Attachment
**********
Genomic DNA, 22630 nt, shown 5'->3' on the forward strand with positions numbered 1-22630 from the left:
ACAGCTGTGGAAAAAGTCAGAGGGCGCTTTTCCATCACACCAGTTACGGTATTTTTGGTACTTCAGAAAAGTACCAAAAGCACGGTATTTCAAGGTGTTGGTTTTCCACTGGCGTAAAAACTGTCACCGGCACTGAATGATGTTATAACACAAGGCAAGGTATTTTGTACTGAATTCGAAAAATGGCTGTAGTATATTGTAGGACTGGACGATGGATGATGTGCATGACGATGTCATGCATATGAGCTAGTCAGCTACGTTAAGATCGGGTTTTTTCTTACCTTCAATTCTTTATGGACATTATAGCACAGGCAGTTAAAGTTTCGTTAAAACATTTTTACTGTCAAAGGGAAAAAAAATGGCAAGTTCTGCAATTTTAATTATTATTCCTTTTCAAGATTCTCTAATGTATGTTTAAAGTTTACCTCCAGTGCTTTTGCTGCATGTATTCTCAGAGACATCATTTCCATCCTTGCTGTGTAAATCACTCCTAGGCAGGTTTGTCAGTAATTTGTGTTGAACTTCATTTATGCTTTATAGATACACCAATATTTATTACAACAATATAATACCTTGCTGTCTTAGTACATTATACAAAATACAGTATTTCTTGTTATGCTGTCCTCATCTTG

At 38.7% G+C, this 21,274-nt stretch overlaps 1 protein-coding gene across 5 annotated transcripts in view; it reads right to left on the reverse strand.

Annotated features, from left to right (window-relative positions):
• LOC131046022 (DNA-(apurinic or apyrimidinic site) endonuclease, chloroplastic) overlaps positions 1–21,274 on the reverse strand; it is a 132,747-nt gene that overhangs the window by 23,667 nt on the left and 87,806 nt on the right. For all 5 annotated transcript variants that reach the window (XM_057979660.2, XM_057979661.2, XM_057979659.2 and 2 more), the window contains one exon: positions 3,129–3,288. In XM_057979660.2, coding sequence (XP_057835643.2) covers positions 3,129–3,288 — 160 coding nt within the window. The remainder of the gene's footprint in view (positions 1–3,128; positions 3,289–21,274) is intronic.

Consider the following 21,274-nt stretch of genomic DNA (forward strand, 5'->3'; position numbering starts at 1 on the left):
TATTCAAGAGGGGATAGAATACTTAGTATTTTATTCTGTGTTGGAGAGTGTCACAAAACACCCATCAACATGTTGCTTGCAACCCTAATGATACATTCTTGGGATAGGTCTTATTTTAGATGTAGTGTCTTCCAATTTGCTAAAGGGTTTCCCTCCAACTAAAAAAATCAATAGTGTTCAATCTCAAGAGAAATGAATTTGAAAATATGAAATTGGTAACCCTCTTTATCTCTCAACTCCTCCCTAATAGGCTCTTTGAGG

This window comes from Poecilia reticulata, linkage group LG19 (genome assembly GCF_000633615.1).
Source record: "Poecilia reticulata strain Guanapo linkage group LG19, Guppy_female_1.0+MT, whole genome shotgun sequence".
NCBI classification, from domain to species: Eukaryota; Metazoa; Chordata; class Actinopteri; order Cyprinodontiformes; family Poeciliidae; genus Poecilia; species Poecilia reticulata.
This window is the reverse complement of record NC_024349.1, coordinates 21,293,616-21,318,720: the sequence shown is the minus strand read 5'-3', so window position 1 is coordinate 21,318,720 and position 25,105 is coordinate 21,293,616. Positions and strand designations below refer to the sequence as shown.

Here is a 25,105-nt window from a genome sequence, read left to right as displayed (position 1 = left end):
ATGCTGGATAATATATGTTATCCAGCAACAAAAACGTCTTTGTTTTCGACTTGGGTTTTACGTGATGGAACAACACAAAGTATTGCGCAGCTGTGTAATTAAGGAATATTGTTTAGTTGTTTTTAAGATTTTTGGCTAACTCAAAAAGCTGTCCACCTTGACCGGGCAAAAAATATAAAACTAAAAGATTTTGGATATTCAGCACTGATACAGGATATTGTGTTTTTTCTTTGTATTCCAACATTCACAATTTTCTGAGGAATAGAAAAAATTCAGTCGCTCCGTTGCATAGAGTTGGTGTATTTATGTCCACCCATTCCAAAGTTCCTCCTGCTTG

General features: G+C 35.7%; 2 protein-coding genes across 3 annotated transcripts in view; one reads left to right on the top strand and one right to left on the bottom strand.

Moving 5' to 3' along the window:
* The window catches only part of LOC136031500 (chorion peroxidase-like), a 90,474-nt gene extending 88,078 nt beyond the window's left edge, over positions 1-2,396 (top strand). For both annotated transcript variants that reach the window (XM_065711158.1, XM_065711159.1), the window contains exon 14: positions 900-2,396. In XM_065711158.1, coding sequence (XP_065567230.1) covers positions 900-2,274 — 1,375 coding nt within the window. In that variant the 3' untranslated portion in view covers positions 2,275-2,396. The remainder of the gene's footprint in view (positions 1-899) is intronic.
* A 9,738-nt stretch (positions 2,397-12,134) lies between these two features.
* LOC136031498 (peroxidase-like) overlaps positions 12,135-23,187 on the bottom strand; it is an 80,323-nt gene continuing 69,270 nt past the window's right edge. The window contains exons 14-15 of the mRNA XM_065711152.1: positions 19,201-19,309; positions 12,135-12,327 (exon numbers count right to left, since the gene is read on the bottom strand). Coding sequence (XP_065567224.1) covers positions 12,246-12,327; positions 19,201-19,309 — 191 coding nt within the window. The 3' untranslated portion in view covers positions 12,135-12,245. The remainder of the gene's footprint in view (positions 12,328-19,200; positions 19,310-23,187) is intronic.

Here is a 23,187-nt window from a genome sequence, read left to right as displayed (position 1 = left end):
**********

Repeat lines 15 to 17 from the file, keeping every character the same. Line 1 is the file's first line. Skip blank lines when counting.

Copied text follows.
Moving 5' to 3' along the window:
* The window catches only part of LOC136031500 (chorion peroxidase-like), a 90,474-nt gene extending 88,078 nt beyond the window's left edge, over positions 1-2,396 (top strand). For both annotated transcript variants that reach the window (XM_065711158.1, XM_065711159.1), the window contains exon 14: positions 900-2,396. In XM_065711158.1, coding sequence (XP_065567230.1) covers positions 900-2,274 — 1,375 coding nt within the window. In that variant the 3' untranslated portion in view covers positions 2,275-2,396. The remainder of the gene's footprint in view (positions 1-899) is intronic.
* A 9,738-nt stretch (positions 2,397-12,134) lies between these two features.